Conference essays grouped under the topics “The Anglo Connection” (e.g., Kenneth S. Goldstein’s “The Impact of Recording Technology on the British Folksong Revival”), “Ethnic Voices” (e.g., Mark Slobin on “How the Fiddler Got on the Roof”), “The Religious Sound” (e.g., Charles K. Wolfe’s “Gospel Goes Uptown: White Gospel Music, 1945–1955”), etc.; this writer’s favorite being Dena J. Epstein’s “Myths about Black Folk Music.”

  • Ling, Jan. A History of European Folk Music. Rochester, NY: University of Rochester Press, 1997.

    Intended as a textbook. A nice introduction to folk music in general, followed by an eclectic survey of folk music genres defined by function (not by geography).

  • Nettl, Bruno. Folk and Traditional Music of the Western Continents. 3d ed. Revised by Valerie Goertzen. Englewood Cliffs, NJ: Prentice Hall, 1990.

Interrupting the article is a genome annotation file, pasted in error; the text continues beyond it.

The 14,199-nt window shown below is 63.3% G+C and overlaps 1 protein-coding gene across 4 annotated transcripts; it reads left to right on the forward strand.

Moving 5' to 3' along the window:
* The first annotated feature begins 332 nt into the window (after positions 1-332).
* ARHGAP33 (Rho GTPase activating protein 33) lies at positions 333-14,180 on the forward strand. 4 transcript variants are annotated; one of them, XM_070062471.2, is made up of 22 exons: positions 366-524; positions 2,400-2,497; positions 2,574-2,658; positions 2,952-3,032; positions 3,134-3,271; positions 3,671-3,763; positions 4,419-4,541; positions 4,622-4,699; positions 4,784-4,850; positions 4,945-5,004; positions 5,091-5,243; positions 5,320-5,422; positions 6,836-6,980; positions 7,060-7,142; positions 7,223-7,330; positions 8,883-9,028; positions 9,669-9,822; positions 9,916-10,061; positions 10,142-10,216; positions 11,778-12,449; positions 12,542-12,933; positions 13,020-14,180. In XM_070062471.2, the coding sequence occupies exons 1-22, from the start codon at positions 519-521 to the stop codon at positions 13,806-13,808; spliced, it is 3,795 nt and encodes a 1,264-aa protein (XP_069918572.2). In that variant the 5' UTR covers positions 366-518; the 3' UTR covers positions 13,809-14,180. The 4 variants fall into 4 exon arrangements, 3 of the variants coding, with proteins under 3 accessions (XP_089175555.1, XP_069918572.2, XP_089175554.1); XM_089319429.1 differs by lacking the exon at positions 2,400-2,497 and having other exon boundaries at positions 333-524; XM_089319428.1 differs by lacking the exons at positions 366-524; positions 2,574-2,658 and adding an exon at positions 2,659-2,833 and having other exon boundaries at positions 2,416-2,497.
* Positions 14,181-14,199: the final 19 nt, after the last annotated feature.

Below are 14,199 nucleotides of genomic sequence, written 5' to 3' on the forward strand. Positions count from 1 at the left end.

First published in 1965. Intended as an accessible survey, organized geographically. However, the introductory matter is an extraordinarily clear and careful discussion of basic aspects of folk music. Also, this third edition contains bibliographies for many corners of the topic that, while now dated, remain very handy.

  • Porter, James. “Introduction: The Traditional Music of Europeans in America.” Selected Reports in Ethnomusicology 3.1 (1978): 7–26.

    A general introduction to the musical repertoires of immigrants, with penetrating analysis of types of musical repertoires and, especially, processes of change that imported repertoires have experienced.

  • Slobin, Mark. Folk Music: A Very Short Introduction. Oxford: Oxford University Press, 2011.

    DOI: 10.1093/actrade/9780195395020.001.0001

    A brief, elegant, very personal précis of the field of folk music; exemplifies a modern approach in which researchers explicitly eschew defining “folk music,” but still find a way to talk about it.